Cassandra makes use of the two columns and a wall in her first space. These evoke her ideas about nature through the rough edge (mountains) on her wall that separates the bathroom from the rest of the space, and the scale of her two columns, which are “as big as trees”. In her second space she makes use of one of her two walls to house a huge contemporary fireplace. This interpretation of inflame is a bit literal for my taste, but nonetheless it does putout the warmth and comfort on which her idea is based. Her third and final space makes use of the two solids. These take the form of a distinct level change and a partition wall. This level change and partition wall are intended to evoke feelings of anticipation as one makes the transition from one activity to the next. Over all I found that the axons and the sections in Cassandra’s project were the most helpful in communicating her ideas. I also felt that Cassandra’s spoken presentation went very smoothly, and the visual cues from her drawings and carefully crafted drawings were very helpful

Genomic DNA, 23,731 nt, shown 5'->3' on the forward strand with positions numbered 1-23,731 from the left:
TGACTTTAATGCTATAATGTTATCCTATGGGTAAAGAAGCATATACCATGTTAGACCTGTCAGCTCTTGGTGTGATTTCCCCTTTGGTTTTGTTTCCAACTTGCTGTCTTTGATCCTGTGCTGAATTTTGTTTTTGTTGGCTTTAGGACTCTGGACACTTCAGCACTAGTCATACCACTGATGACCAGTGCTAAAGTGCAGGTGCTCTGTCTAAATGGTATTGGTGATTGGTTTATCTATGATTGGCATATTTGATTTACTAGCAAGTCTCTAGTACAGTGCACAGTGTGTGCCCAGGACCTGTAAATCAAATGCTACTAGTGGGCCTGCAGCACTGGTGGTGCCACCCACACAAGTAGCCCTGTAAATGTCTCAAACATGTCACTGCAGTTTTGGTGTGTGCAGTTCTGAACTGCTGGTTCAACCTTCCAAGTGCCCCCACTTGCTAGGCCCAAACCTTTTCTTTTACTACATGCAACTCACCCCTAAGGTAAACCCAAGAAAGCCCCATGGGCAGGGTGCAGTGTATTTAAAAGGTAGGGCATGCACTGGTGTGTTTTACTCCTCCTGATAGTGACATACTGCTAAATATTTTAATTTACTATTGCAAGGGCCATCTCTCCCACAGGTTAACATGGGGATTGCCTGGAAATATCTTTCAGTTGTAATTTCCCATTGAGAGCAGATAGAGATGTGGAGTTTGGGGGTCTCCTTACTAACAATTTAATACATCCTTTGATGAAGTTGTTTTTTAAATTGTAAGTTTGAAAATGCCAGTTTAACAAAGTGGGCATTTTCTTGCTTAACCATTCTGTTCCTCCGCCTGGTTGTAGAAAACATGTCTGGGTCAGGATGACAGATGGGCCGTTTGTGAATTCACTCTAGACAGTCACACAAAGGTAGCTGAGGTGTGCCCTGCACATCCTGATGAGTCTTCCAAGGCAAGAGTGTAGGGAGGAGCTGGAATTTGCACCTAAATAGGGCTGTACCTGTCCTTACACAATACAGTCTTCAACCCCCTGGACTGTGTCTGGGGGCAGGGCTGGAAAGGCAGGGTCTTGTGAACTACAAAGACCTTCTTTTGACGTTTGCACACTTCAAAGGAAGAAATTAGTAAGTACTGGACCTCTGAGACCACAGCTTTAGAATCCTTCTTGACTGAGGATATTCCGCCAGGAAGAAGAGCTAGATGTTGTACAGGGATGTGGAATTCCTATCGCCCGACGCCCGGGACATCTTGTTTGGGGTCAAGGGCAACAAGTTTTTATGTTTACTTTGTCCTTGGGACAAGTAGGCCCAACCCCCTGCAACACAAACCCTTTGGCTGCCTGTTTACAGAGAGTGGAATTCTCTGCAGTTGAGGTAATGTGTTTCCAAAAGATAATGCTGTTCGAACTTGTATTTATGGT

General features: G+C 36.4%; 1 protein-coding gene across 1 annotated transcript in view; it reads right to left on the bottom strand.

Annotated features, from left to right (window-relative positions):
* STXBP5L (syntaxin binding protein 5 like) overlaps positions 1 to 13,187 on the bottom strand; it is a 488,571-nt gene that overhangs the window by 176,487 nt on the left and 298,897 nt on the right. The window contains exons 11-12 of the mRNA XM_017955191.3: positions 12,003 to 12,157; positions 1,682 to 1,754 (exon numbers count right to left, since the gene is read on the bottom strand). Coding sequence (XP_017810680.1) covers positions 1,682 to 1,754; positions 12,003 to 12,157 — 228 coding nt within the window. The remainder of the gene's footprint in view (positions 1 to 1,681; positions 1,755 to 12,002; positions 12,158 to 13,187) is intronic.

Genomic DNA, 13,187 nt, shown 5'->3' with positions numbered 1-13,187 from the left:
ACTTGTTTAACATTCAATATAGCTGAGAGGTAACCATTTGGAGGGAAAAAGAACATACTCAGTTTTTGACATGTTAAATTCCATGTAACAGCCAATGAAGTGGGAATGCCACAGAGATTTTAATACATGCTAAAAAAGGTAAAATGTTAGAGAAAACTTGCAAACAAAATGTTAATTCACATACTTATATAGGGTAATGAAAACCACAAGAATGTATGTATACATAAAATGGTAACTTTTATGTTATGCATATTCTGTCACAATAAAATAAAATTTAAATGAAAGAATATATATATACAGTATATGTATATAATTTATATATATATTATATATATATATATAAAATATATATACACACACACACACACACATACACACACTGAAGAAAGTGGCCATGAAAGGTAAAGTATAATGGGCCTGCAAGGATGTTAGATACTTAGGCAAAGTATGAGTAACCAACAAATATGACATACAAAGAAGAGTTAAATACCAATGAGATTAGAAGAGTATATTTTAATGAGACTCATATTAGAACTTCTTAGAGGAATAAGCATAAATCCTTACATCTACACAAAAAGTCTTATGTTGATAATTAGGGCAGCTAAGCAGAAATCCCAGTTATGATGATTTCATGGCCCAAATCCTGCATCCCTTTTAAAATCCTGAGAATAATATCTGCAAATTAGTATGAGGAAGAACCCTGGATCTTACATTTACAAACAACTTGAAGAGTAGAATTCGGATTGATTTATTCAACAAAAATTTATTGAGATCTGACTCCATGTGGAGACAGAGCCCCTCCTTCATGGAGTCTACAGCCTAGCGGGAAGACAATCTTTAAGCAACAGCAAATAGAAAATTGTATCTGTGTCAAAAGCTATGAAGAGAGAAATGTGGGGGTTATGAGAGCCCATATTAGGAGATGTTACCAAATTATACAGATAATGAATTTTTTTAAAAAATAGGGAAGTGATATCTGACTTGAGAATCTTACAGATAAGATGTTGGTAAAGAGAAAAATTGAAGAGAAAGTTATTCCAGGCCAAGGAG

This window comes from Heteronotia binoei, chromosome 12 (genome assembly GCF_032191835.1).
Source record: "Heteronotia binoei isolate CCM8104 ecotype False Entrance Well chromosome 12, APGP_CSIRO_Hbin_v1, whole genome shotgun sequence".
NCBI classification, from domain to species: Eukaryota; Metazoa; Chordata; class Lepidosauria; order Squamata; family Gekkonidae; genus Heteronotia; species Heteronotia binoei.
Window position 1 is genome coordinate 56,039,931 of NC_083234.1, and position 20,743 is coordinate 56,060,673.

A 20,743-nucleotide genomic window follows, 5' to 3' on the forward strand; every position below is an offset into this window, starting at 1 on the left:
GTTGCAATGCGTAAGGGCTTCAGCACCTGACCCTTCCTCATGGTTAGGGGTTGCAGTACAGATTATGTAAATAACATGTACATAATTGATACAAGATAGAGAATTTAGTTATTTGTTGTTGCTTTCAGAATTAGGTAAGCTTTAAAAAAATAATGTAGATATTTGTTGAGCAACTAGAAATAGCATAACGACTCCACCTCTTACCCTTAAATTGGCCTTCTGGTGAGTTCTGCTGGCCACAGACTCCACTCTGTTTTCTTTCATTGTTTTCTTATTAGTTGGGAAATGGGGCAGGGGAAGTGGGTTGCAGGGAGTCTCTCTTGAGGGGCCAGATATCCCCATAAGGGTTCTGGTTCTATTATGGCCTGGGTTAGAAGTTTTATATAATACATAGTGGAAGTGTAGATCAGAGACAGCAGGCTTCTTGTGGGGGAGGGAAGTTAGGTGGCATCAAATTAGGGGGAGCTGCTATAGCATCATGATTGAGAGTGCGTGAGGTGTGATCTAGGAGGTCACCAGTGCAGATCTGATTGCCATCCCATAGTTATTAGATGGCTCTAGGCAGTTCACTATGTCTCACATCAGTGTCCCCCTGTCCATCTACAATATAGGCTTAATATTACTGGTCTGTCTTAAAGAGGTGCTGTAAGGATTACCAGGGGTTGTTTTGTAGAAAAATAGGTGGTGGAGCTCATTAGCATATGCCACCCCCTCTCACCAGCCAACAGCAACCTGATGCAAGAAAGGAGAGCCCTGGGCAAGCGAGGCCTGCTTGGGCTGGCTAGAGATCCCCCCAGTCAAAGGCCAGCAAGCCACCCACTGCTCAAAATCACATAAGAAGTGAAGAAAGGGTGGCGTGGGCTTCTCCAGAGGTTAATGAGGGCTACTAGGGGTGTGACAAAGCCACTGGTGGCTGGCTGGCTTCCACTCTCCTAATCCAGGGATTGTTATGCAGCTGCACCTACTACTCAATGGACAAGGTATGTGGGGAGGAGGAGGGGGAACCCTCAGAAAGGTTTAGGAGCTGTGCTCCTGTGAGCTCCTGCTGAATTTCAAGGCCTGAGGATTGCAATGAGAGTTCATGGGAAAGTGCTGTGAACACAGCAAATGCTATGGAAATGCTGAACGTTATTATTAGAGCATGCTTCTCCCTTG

Kit of Parts Reviews: Blakeni Walls

Blakeni’s concept word was bubble. She brainstormed for ideas for her spaces by creating a list of associative words she linked with the word bubble. The three words she stuck with for her three spaces were “pop”, “child-like”, and “delicate”, in that order.

The conceptual frame for her first space was one of futurism, and real v. the surreal. Her ideas about futurism are carried out well in her minimalist approach to her renderings, of which the sections are most clear. The word “pop” comes into play through the “pops” of color found through out the space against a neutral white background. The conceptual frame for her second space was the idea of an adults’ playground. She uses Marcel Wanders’ Mondrian South Beach hotel as inspiration. The third space she saw as a challenge to herself; trying to make such a large space seem delicate and light. She makes deliberate use of the feelings of floating, hovering, and transparency.